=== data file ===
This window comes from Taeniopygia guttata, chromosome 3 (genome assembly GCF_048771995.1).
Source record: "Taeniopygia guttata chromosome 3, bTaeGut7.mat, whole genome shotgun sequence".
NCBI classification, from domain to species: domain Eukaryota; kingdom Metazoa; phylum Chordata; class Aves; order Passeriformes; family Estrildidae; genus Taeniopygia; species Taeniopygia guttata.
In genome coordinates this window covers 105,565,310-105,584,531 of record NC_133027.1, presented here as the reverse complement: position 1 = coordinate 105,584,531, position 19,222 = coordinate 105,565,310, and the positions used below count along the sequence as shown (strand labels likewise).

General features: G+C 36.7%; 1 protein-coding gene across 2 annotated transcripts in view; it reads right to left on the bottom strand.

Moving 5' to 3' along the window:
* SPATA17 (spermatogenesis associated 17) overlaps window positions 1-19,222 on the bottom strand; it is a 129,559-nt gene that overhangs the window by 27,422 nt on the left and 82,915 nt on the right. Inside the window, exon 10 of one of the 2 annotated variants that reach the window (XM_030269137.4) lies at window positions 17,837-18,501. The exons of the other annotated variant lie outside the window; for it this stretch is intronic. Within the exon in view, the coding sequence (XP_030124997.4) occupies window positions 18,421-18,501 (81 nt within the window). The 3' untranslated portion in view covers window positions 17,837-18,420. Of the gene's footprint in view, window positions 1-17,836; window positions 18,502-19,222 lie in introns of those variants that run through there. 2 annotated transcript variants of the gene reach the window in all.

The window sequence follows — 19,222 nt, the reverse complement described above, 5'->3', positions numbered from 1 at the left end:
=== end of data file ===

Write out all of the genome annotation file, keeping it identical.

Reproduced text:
This window comes from Taeniopygia guttata, chromosome 3 (genome assembly GCF_048771995.1).
Source record: "Taeniopygia guttata chromosome 3, bTaeGut7.mat, whole genome shotgun sequence".
NCBI classification, from domain to species: domain Eukaryota; kingdom Metazoa; phylum Chordata; class Aves; order Passeriformes; family Estrildidae; genus Taeniopygia; species Taeniopygia guttata.
In genome coordinates this window covers 105,565,310-105,584,531 of record NC_133027.1, presented here as the reverse complement: position 1 = coordinate 105,584,531, position 19,222 = coordinate 105,565,310, and the positions used below count along the sequence as shown (strand labels likewise).

General features: G+C 36.7%; 1 protein-coding gene across 2 annotated transcripts in view; it reads right to left on the bottom strand.

Moving 5' to 3' along the window:
* SPATA17 (spermatogenesis associated 17) overlaps window positions 1-19,222 on the bottom strand; it is a 129,559-nt gene that overhangs the window by 27,422 nt on the left and 82,915 nt on the right. Inside the window, exon 10 of one of the 2 annotated variants that reach the window (XM_030269137.4) lies at window positions 17,837-18,501. The exons of the other annotated variant lie outside the window; for it this stretch is intronic. Within the exon in view, the coding sequence (XP_030124997.4) occupies window positions 18,421-18,501 (81 nt within the window). The 3' untranslated portion in view covers window positions 17,837-18,420. Of the gene's footprint in view, window positions 1-17,836; window positions 18,502-19,222 lie in introns of those variants that run through there. 2 annotated transcript variants of the gene reach the window in all.

The window sequence follows — 19,222 nt, the reverse complement described above, 5'->3', positions numbered from 1 at the left end: